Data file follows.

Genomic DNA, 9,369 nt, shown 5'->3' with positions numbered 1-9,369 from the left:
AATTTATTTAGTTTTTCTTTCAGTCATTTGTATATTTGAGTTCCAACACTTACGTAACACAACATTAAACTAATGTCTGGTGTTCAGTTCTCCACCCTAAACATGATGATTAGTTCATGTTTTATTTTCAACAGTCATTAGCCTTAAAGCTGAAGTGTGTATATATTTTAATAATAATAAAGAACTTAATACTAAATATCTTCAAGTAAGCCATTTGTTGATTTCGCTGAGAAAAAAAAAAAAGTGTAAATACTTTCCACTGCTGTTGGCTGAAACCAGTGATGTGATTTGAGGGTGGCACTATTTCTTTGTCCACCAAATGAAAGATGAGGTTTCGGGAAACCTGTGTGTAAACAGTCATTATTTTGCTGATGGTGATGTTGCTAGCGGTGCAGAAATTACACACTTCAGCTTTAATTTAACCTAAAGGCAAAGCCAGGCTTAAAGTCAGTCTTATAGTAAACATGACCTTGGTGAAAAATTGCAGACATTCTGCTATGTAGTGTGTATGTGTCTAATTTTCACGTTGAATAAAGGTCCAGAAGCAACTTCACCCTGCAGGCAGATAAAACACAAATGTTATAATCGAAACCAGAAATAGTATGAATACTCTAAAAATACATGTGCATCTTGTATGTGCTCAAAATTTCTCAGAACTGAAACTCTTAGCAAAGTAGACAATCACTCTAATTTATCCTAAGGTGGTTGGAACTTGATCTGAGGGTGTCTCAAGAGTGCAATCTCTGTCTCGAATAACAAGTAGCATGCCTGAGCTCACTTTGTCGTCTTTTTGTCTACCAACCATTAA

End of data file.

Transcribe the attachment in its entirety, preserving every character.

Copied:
Genomic DNA, 9,369 nt, shown 5'->3' with positions numbered 1-9,369 from the left:
AATTTATTTAGTTTTTCTTTCAGTCATTTGTATATTTGAGTTCCAACACTTACGTAACACAACATTAAACTAATGTCTGGTGTTCAGTTCTCCACCCTAAACATGATGATTAGTTCATGTTTTATTTTCAACAGTCATTAGCCTTAAAGCTGAAGTGTGTATATATTTTAATAATAATAAAGAACTTAATACTAAATATCTTCAAGTAAGCCATTTGTTGATTTCGCTGAGAAAAAAAAAAAAGTGTAAATACTTTCCACTGCTGTTGGCTGAAACCAGTGATGTGATTTGAGGGTGGCACTATTTCTTTGTCCACCAAATGAAAGATGAGGTTTCGGGAAACCTGTGTGTAAACAGTCATTATTTTGCTGATGGTGATGTTGCTAGCGGTGCAGAAATTACACACTTCAGCTTTAATTTAACCTAAAGGCAAAGCCAGGCTTAAAGTCAGTCTTATAGTAAACATGACCTTGGTGAAAAATTGCAGACATTCTGCTATGTAGTGTGTATGTGTCTAATTTTCACGTTGAATAAAGGTCCAGAAGCAACTTCACCCTGCAGGCAGATAAAACACAAATGTTATAATCGAAACCAGAAATAGTATGAATACTCTAAAAATACATGTGCATCTTGTATGTGCTCAAAATTTCTCAGAACTGAAACTCTTAGCAAAGTAGACAATCACTCTAATTTATCCTAAGGTGGTTGGAACTTGATCTGAGGGTGTCTCAAGAGTGCAATCTCTGTCTCGAATAACAAGTAGCATGCCTGAGCTCACTTTGTCGTCTTTTTGTCTACCAACCATTAA